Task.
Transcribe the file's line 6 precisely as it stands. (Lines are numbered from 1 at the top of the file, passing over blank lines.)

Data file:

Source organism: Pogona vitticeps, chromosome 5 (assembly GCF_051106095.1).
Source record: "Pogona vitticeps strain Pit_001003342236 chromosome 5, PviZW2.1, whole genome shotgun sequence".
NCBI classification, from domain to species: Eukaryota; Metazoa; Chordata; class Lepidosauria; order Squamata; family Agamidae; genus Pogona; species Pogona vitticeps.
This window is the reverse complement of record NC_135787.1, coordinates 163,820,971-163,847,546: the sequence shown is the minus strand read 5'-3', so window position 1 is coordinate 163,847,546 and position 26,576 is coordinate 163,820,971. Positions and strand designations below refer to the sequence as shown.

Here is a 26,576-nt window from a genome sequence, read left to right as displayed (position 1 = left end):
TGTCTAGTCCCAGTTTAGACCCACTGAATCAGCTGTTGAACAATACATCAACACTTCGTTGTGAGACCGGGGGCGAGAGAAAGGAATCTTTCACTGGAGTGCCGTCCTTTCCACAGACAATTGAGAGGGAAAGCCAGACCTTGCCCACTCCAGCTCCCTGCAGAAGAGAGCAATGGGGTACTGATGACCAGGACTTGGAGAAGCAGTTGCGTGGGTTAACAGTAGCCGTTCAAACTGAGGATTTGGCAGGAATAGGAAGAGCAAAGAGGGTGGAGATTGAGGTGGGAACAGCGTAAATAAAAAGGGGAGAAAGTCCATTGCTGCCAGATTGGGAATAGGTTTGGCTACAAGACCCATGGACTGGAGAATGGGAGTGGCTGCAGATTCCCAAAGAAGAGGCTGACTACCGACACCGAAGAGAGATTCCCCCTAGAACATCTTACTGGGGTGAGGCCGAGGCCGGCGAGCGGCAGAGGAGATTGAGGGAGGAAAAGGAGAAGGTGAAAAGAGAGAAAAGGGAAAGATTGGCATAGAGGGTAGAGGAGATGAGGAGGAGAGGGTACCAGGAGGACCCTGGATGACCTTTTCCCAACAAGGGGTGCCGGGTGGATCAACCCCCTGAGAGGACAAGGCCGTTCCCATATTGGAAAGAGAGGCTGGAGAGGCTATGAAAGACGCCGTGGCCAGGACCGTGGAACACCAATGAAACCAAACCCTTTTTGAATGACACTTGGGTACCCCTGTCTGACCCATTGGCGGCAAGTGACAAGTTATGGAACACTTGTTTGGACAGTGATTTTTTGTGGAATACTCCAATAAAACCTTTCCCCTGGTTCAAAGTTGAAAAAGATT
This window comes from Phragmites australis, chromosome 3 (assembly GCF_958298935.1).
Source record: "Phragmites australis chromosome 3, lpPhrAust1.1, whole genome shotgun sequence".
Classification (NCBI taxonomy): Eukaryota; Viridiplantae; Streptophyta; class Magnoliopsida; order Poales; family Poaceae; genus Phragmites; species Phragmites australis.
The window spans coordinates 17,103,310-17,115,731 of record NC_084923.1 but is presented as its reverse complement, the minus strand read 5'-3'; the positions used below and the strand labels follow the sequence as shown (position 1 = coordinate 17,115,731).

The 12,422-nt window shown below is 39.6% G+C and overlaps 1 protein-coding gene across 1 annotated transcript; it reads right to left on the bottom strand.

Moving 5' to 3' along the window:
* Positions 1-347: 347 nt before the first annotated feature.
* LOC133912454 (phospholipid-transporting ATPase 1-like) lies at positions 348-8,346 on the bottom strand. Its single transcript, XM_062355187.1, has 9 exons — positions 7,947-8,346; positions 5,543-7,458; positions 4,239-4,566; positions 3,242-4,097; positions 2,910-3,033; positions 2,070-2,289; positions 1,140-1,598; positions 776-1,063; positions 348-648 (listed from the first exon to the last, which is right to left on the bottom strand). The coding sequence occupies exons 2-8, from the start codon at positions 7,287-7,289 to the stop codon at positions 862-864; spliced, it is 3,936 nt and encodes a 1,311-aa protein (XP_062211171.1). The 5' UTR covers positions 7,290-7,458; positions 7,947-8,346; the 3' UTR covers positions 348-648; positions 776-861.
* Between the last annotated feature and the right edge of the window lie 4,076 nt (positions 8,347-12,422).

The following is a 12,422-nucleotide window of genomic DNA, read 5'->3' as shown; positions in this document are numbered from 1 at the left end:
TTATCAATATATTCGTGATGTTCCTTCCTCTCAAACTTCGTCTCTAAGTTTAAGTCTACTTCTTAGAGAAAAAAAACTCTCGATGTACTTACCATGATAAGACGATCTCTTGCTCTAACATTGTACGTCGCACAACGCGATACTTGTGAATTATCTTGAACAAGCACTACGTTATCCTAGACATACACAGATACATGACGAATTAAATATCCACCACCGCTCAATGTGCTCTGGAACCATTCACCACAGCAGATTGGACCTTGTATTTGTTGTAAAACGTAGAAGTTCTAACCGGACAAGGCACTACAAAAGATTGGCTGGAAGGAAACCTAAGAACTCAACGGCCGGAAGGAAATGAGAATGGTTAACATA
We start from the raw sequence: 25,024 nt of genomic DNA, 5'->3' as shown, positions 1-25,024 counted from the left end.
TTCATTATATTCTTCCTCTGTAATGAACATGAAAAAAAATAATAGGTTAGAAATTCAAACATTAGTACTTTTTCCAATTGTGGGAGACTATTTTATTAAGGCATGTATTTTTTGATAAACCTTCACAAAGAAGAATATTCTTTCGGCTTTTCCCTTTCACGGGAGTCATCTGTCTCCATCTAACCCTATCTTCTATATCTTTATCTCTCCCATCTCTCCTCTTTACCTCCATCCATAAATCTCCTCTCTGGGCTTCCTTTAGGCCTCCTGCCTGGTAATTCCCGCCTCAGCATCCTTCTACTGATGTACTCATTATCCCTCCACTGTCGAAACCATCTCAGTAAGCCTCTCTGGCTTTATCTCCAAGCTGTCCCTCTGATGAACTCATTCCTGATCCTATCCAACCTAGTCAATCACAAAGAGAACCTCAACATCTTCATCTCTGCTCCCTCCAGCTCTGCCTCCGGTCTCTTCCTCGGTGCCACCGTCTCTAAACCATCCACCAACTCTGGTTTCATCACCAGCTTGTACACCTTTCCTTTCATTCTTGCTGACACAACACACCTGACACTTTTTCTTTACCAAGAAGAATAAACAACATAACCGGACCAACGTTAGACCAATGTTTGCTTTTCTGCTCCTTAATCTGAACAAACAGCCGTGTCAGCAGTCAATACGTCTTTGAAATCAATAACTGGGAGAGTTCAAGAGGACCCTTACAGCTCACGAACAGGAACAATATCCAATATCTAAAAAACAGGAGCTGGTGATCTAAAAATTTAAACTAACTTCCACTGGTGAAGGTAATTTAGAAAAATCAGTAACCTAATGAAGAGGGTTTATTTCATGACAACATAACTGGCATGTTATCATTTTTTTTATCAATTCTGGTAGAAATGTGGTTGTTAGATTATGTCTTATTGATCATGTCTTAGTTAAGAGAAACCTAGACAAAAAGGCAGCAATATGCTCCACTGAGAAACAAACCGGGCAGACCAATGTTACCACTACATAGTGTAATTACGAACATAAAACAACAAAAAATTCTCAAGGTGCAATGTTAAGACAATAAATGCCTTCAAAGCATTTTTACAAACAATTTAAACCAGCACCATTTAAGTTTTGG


TGTCTAGTCCCAGTTTAGACCCACTGAATCAGCTGTTGAACAATACATCAACACTTCGTTGTGAGACCGGGGGCGAGAGAAAGGAATCTTTCACTGGAGTGCCGTCCTTTCCACAGACAATTGAGAGGGAAAGCCAGACCTTGCCCACTCCAGCTCCCTGCAGAAGAGAGCAATGGGGTACTGATGACCAGGACTTGGAGAAGCAGTTGCGTGGGTTAACAGTAGCCGTTCAAACTGAGGATTTGGCAGGAATAGGAAGAGCAAAGAGGGTGGAGATTGAGGTGGGAACAGCGTAAATAAAAAGGGGAGAAAGTCCATTGCTGCCAGATTGGGAATAGGTTTGGCTACAAGACCCATGGACTGGAGAATGGGAGTGGCTGCAGATTCCCAAAGAAGAGGCTGACTACCGACACCGAAGAGAGATTCCCCCTAGAACATCTTACTGGGGTGAGGCCGAGGCCGGCGAGCGGCAGAGGAGATTGAGGGAGGAAAAGGAGAAGGTGAAAAGAGAGAAAAGGGAAAGATTGGCATAGAGGGTAGAGGAGATGAGGAGGAGAGGGTACCAGGAGGACCCTGGATGACCTTTTCCCAACAAGGGGTGCCGGGTGGATCAACCCCCTGAGAGGACAAGGCCGTTCCCATATTGGAAAGAGAGGCTGGAGAGGCTATGAAAGACGCCGTGGCCAGGACCGTGGAACACCAATGAAACCAAACCCTTTTTGAATGACACTTGGGTACCCCTGTCTGACCCATTGGCGGCAAGTGACAAGTTATGGAACACTTGTTTGGACAGTGATTTTTTGTGGAATACTCCAATAAAACCTTTCCCCTGGTTCAAAGTTGAAAAAGATT